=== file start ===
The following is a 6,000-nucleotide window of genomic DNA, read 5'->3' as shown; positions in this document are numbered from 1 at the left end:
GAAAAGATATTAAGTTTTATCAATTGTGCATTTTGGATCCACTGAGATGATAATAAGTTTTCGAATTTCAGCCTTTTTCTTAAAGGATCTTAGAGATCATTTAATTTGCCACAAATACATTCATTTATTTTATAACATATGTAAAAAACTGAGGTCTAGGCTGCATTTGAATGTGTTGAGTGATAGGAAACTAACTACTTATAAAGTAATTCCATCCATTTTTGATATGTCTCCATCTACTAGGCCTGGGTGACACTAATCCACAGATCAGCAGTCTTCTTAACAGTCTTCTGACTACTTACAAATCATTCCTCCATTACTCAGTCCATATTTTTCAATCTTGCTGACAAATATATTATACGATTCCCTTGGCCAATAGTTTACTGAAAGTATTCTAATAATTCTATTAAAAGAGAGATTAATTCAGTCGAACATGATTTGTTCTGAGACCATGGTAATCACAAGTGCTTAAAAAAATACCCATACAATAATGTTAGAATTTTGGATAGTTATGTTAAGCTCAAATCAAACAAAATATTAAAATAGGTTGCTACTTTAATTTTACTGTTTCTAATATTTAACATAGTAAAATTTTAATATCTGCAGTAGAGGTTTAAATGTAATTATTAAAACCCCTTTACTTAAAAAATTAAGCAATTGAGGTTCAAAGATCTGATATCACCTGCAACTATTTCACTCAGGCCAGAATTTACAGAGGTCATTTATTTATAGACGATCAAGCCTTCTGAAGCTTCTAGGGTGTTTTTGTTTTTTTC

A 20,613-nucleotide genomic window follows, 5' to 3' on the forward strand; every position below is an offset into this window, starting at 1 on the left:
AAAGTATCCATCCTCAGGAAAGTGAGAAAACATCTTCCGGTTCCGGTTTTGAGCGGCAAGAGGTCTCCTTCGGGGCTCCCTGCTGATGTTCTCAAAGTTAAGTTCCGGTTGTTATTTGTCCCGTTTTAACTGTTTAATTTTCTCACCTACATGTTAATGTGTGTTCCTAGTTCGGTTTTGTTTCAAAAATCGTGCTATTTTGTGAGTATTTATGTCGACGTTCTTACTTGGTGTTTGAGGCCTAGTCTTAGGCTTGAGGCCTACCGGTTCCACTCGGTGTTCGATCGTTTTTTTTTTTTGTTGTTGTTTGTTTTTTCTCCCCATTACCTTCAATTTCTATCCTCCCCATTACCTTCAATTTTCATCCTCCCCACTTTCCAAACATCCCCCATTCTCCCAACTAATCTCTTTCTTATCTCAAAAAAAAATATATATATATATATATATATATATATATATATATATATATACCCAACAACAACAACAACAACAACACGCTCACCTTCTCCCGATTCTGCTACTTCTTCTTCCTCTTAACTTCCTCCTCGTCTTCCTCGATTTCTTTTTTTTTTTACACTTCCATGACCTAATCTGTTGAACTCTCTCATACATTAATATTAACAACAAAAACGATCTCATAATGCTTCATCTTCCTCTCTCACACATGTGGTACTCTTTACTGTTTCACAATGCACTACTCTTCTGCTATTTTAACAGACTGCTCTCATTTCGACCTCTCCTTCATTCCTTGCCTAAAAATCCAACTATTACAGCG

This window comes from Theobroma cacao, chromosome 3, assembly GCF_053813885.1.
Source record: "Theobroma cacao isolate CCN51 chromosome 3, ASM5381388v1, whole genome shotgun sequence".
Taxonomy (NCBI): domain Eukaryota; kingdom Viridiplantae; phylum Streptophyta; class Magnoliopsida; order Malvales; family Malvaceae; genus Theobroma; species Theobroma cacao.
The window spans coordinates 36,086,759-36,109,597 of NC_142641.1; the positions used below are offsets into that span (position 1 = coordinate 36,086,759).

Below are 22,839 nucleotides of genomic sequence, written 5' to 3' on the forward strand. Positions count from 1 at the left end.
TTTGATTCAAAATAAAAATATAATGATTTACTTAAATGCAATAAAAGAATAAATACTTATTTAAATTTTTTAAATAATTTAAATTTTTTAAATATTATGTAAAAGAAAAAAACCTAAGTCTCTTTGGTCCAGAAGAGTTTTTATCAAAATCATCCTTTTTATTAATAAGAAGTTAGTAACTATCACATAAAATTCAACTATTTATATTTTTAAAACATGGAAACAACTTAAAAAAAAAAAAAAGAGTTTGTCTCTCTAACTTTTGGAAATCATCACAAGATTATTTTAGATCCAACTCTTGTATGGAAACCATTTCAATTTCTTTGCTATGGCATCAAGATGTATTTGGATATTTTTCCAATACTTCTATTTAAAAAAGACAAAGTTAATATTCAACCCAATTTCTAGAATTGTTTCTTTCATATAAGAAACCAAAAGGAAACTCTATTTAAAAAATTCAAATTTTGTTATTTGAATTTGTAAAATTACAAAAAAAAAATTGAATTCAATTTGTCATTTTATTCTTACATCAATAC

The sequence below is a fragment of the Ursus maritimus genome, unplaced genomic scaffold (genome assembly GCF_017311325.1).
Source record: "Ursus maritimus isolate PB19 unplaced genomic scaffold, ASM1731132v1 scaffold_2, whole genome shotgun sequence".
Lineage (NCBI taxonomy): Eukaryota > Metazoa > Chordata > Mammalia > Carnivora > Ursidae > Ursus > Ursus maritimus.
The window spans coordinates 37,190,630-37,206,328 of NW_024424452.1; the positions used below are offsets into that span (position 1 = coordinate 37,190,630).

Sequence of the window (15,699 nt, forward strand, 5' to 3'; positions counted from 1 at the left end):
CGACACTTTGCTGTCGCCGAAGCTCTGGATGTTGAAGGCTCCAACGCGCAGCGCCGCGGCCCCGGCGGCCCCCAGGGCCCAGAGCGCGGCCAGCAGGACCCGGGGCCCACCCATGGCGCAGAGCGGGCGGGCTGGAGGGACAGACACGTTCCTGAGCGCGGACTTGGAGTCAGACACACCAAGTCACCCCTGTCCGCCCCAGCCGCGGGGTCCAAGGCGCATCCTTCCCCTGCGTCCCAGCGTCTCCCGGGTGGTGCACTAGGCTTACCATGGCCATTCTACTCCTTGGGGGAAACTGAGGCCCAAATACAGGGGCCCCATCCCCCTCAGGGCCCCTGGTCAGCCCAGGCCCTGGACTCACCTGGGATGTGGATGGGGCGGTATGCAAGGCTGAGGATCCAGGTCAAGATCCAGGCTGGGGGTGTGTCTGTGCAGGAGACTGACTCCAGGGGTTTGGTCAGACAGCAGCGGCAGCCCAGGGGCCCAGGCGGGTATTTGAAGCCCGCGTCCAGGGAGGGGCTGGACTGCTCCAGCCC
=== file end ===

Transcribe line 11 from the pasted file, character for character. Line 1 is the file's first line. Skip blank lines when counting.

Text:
The sequence below is a fragment of the Ursus maritimus genome, unplaced genomic scaffold (genome assembly GCF_017311325.1).